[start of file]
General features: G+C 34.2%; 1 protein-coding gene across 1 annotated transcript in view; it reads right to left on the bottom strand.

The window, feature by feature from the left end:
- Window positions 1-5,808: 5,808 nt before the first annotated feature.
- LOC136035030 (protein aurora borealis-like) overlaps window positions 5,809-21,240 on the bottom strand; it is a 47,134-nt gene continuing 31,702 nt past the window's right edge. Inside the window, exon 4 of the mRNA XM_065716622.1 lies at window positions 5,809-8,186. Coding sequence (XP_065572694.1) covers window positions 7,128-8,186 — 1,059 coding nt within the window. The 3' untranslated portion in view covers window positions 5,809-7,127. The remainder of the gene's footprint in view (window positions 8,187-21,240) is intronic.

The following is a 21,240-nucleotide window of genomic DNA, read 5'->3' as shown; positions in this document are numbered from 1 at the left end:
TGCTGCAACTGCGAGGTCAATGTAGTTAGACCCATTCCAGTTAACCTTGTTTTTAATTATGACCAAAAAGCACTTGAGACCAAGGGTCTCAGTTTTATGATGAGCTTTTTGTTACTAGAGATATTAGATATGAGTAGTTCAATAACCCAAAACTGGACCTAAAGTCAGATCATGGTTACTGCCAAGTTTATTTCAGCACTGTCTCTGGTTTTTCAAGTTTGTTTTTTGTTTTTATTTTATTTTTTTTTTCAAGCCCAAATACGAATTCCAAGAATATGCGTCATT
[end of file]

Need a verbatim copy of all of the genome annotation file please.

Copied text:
General features: G+C 34.2%; 1 protein-coding gene across 1 annotated transcript in view; it reads right to left on the bottom strand.

The window, feature by feature from the left end:
- Window positions 1-5,808: 5,808 nt before the first annotated feature.
- LOC136035030 (protein aurora borealis-like) overlaps window positions 5,809-21,240 on the bottom strand; it is a 47,134-nt gene continuing 31,702 nt past the window's right edge. Inside the window, exon 4 of the mRNA XM_065716622.1 lies at window positions 5,809-8,186. Coding sequence (XP_065572694.1) covers window positions 7,128-8,186 — 1,059 coding nt within the window. The 3' untranslated portion in view covers window positions 5,809-7,127. The remainder of the gene's footprint in view (window positions 8,187-21,240) is intronic.

The following is a 21,240-nucleotide window of genomic DNA, read 5'->3' as shown; positions in this document are numbered from 1 at the left end:
TGCTGCAACTGCGAGGTCAATGTAGTTAGACCCATTCCAGTTAACCTTGTTTTTAATTATGACCAAAAAGCACTTGAGACCAAGGGTCTCAGTTTTATGATGAGCTTTTTGTTACTAGAGATATTAGATATGAGTAGTTCAATAACCCAAAACTGGACCTAAAGTCAGATCATGGTTACTGCCAAGTTTATTTCAGCACTGTCTCTGGTTTTTCAAGTTTGTTTTTTGTTTTTATTTTATTTTTTTTTTCAAGCCCAAATACGAATTCCAAGAATATGCGTCATT